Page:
Staphylococcus aureus glucose-induced biofilm accessory protein A (GbaA) is a monothiol-dependent electrophile sensor.

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Staphylococcus aureus glucose-induced biofilm accessory protein A (GbaA) is a monothiol-dependent electrophile sensor.

Biochemistry. 2020 Jul 22;:

Authors: Ray A, Edmonds KA, Palmer LD, Skaar EP, Giedroc DP

Abstract
Staphylococcus aureus is a commensal pathogen that has evolved to protect itself from unfavorable conditions by forming complex community structures termed biofilms. The regulation of the formation of these structures is multifactorial, and in S. aureus involves a number of transcriptional regulators. GbaA (glucose-induced biofilm accessory protein A) is a tetracycline repressor (TetR) family regulator that harbors two conserved Cys residues (C55, C104) and impacts the regulation of formation of poly-N-acetylglucosamine (PNAG)-based biofilms in many methicillin-resistant S. aureus (MRSA) strains. Here, we show that GbaA-regulated transcription of a divergently transcribed operon in a MRSA strain is inducible by potent electrophiles, N-ethylmaleimide and methylglyoxal. Strikingly, induction of transcription in cells requires C55 or C104, but not both. These findings are consistent with in vitro small angle x-ray scattering, chemical modification and DNA operator binding experiments, which reveal that both reduced and intra-protomer (C55-C104) disulfide forms of GbaA have very similar overall structures and each exhibits high affinity for the DNA operator, while DNA binding is strongly inhibited by derivatization of one of the other Cys via mixed disulfide formation with bacillithiol disulfide or monothiol electrophilic addition adducts with NEM. While both Cys are reactive toward electrophiles, C104 in the regulatory domain is the more reactive thiolate. These characteristics enhance the inducer specificity of GbaA, and would preclude sensing of generalized cellular oxidative stress via disulfide bond formation. The implications of the findings on GbaA function in MRSA strains are discussed.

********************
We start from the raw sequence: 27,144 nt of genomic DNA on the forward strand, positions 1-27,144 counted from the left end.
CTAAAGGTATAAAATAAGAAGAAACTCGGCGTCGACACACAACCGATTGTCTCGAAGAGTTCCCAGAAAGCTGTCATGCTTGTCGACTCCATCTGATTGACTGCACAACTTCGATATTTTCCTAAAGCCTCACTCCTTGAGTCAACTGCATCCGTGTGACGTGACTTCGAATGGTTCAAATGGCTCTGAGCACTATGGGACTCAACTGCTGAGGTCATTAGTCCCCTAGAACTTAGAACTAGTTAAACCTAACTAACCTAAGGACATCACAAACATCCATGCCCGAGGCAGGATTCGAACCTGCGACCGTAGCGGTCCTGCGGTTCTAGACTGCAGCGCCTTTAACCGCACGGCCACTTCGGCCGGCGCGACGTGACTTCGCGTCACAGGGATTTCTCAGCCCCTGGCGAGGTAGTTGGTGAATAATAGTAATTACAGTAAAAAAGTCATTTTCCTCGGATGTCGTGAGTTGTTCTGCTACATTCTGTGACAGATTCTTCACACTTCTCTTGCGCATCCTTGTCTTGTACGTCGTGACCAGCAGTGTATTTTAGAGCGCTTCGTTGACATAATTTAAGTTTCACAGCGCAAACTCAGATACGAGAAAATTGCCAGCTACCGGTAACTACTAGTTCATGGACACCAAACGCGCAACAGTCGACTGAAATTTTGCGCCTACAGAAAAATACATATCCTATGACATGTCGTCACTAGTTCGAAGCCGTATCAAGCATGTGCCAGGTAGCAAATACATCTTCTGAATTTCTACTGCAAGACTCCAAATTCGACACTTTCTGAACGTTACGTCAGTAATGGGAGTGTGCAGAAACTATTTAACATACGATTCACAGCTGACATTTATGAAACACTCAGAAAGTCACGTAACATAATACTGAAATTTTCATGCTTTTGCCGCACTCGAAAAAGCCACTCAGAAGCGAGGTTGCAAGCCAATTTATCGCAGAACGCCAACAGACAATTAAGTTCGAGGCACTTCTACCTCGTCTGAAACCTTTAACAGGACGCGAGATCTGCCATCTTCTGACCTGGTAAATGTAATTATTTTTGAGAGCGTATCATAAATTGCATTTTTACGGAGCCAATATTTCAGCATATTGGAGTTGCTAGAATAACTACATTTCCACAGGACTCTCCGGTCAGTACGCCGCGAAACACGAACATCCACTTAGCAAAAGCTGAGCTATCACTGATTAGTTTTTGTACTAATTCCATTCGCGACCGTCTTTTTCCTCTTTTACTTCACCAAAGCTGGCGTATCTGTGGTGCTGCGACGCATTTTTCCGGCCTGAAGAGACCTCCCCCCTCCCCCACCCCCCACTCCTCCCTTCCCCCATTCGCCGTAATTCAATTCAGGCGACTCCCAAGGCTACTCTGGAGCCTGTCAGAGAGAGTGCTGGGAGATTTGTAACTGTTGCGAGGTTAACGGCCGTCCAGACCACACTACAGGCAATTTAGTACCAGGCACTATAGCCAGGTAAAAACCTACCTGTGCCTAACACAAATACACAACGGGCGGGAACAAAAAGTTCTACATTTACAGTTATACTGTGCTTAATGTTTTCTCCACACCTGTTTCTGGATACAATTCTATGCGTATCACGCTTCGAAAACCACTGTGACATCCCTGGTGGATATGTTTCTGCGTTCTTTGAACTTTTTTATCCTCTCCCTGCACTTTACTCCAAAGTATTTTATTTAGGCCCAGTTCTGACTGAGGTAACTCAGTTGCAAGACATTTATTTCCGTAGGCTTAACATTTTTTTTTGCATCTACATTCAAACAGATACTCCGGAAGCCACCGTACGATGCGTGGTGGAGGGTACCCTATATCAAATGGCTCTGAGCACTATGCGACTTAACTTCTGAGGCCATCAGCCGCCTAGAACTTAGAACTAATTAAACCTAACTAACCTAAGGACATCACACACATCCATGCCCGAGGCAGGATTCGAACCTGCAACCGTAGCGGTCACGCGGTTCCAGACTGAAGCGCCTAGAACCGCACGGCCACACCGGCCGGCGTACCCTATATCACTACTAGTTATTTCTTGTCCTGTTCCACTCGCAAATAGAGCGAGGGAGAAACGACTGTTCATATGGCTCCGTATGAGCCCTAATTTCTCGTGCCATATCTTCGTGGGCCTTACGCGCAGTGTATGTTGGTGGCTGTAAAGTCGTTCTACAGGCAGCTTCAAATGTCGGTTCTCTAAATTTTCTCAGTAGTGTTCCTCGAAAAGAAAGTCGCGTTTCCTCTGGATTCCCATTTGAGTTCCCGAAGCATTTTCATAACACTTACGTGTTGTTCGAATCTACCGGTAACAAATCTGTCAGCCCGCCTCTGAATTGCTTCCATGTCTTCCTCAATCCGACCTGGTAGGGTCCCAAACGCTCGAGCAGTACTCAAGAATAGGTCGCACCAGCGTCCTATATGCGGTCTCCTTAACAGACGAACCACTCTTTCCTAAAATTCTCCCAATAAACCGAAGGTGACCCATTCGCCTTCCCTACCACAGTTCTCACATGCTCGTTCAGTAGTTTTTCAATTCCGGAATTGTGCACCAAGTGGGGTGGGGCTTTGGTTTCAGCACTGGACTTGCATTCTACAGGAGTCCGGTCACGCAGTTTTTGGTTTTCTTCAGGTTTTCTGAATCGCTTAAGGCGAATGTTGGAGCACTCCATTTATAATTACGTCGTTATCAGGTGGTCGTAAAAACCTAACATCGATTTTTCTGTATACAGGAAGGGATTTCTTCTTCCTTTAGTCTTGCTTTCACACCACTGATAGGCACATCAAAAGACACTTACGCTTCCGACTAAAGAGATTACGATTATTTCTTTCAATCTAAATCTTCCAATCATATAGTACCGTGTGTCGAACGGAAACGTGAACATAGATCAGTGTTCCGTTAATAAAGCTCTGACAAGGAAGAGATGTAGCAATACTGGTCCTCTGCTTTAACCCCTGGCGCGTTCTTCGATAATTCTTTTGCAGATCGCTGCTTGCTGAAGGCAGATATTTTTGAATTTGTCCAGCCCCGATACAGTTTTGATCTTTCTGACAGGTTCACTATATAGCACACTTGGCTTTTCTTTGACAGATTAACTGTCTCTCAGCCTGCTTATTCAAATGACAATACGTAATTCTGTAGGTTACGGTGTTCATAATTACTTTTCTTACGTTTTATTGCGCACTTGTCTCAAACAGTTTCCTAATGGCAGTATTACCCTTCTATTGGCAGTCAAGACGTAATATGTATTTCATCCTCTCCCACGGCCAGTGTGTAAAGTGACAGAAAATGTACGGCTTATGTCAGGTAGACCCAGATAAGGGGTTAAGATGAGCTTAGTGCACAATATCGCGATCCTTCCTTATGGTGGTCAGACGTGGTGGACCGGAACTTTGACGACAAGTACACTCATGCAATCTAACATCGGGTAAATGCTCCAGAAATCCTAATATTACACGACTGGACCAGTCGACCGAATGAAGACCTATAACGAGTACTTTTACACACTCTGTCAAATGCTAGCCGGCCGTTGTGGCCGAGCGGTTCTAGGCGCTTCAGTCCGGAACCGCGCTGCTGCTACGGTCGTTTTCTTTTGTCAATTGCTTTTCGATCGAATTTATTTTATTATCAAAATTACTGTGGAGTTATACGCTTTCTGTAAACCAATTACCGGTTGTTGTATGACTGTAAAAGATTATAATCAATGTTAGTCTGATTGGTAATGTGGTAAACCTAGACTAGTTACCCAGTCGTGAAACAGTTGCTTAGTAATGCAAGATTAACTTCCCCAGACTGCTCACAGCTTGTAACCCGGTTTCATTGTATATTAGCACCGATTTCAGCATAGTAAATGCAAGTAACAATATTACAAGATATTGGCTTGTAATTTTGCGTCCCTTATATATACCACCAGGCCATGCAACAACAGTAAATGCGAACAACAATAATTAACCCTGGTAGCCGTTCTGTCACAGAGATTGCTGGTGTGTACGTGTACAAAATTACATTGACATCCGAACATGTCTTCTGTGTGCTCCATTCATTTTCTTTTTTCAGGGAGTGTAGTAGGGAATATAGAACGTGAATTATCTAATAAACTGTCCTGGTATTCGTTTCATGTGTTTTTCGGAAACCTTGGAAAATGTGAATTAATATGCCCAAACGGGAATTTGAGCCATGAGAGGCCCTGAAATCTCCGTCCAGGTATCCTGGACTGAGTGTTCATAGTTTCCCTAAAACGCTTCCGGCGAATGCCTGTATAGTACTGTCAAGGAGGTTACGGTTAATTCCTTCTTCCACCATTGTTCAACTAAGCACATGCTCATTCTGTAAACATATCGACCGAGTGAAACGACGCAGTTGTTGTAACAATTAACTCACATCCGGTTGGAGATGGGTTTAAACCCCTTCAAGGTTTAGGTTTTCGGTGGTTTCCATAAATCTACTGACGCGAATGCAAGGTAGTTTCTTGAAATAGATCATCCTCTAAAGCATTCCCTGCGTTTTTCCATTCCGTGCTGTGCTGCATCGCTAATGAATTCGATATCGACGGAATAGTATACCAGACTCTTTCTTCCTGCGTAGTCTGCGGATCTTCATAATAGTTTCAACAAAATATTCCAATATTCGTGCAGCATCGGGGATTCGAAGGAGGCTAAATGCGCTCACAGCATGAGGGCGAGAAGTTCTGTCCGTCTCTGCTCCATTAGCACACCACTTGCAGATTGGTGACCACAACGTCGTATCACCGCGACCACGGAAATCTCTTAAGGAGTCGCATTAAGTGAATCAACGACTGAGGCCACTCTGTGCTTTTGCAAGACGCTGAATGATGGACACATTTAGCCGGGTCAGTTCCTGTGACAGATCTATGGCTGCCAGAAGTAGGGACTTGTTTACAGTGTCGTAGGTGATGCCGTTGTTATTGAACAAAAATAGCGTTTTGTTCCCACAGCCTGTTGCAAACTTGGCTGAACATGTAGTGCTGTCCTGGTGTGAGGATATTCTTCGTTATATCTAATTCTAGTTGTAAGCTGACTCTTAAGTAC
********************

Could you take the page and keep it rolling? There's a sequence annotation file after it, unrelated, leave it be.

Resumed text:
PMID: 32697076 [PubMed - as supplied by publisher]